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Basement Remodel - Removal of Existing Framing Questions

Basement Remodel - Removal of Existing Framing Questions


Old 03-22-14, 11:38 AM
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Basement Remodel - Removal of Existing Framing Questions

Good Afternoon Everyone,

I am a relatively new homeowner, and I am embarking on a likely multi-year project to re-finish my basement. I bought the home from a refurbisher, and he had ripped out most of the dated finish work in the basement. However, he left the existing framing, which is mostly shoddy at best, and has some water-related rot.

I have at least one area where there is water coming in from behind the framing on an outer wall. It seems like the best bet is to just tear it all out, do the concrete repairs, and start from scratch to do it correctly. However, after close examination, I've discovered at least a couple roadblocks that leave me with questions. Your advise is welcome and appreciated. I have included several pictures.

1. The outer wall framing appears to be anchored to the concrete walls with rather large flathead fasteners. How much trouble am I asking for in trying to remove these?

2. The basement is a daylight basement. The rear wall is half concrete, and half lumber. The internal framing is ripped 2x4s attached to the structural framing. How can I safely remove the inner framing without damaging the structural framing?


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Old 03-22-14, 11:53 AM
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Welcome to the forums! Before you begin, correct the water intrusion from the outside. No water problem can be corrected from inside. I have not seen, nor heard of anyone using straight head screws in the past 20 years, and penetrating an otherwise non leaking wall is not advisable. A free standing wall using pressure treated lumber for a bottom plate (which he did not do), and spf lumber for studs and top plates attached 1" or so away from the concrete usually makes for a good wall. It will require deeper window and door returns, but does not penetrate the concrete, allows for insulation, and helps keep mold from forming behind it.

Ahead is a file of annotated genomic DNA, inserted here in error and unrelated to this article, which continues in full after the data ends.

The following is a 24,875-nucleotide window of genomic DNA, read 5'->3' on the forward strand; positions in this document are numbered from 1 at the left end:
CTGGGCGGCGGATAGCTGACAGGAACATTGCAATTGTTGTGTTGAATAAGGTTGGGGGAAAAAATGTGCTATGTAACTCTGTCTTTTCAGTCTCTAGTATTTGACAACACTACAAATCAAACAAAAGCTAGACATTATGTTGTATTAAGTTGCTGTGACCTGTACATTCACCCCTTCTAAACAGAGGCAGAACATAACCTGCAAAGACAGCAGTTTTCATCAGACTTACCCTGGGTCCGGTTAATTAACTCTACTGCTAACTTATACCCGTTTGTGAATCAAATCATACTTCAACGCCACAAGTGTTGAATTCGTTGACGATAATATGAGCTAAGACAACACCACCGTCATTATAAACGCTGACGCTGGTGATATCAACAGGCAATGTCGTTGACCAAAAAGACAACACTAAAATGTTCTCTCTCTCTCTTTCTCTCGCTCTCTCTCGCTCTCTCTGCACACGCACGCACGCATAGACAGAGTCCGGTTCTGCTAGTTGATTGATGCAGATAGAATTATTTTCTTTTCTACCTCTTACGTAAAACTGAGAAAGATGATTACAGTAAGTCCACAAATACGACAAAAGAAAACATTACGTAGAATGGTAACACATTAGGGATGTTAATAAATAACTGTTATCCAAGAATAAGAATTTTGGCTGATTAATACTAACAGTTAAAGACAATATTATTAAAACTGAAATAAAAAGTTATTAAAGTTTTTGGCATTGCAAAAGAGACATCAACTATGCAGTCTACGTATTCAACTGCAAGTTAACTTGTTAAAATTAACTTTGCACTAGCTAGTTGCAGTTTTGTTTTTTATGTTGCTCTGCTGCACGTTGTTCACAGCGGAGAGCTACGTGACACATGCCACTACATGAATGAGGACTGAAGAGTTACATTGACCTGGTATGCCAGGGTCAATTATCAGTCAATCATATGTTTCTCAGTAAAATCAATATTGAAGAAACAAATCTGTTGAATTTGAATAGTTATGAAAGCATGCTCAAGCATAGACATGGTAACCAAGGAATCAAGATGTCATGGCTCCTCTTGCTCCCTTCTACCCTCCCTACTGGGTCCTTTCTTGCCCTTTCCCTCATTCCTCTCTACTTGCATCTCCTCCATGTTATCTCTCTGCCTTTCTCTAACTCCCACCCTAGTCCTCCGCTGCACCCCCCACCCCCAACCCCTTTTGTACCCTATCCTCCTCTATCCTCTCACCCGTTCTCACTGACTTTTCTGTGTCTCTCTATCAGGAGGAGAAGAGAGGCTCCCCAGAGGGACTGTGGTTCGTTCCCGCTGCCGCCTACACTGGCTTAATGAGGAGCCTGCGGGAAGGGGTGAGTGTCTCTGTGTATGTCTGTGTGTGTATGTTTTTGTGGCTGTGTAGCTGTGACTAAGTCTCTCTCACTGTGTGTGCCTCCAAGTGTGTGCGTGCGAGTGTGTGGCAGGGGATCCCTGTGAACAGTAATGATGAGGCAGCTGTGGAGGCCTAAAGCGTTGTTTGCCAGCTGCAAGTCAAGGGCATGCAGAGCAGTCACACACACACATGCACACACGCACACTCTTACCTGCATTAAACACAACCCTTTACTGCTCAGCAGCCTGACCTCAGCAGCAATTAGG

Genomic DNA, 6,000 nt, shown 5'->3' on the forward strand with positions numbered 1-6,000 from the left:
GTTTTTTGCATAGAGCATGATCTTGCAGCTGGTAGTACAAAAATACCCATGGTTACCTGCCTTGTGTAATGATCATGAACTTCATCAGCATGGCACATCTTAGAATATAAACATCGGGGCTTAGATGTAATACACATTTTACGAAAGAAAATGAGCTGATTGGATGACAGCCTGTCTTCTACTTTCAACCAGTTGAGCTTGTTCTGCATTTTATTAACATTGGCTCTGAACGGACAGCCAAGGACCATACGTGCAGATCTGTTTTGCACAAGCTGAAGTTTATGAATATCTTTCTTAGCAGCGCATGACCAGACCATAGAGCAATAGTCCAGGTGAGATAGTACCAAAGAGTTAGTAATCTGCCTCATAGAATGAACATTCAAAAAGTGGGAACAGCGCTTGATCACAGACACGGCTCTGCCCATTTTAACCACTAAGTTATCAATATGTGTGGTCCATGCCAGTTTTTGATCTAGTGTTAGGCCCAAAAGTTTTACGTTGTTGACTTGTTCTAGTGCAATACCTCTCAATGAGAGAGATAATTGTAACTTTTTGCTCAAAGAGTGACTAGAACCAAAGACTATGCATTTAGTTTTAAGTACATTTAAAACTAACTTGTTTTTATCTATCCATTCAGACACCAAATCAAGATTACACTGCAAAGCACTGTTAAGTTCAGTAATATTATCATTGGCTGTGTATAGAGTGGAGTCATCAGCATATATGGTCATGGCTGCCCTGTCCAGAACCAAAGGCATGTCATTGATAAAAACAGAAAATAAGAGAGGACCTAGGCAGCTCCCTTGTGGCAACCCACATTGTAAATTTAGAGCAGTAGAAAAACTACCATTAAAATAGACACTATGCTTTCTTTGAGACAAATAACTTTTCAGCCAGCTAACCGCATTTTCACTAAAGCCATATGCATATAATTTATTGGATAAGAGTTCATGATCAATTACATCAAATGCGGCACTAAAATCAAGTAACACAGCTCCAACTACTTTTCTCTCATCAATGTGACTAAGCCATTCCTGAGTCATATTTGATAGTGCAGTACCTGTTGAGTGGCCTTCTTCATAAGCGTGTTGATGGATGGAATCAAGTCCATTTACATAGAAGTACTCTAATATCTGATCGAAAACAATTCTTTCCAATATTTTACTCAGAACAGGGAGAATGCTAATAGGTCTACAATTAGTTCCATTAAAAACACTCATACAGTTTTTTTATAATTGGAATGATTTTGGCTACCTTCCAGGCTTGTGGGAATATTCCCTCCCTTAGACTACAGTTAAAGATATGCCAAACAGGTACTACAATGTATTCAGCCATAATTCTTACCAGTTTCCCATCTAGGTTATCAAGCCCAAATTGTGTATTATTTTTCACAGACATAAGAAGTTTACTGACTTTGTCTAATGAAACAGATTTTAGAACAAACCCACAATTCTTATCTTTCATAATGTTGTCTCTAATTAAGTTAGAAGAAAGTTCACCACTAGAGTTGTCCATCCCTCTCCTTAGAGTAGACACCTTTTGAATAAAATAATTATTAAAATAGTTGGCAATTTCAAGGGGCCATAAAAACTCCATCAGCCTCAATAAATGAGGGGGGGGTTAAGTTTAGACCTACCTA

Old 03-22-14, 12:02 PM
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Hey Chandler. Thanks for the reply.

Based on what I was told, it's likely the existing framing in the basement was completed some time in the 1970s, none of this work is recent. What you are saying, if I'm reading it correctly, is that I do in fact need to remove the old framing. I can correct the water issue from the outside, I will contact a contractor for that work to ensure it is done correctly.

Given that the existing framing needs to go, am I correct in assuming that I can do this removal myself concurrently with the water issue being corrected externally? Also, is there a specific method I should use for the removal of the straight head screws that are securing the existing framing to the concrete? I do not want to cause any additional damage to the concrete if I can avoid it.

Thanks again.
Old 03-22-14, 01:13 PM
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I'll just add some reading. I like the idea of using rigid foam board against the foundation as opposed to just leaving a space. An air gap can allow moisture to convect from low to the very cold upper portion and condense and freeze.
BSD-103: Understanding Basements — Building Science Information

A saws-all will help a lot when fasteners cannot be removed. Clean everything up good, resolve the water problem from outside, and check the new codes in your area for required r-value in a basement. How to Insulate a Basement Wall | GreenBuildingAdvisor.com

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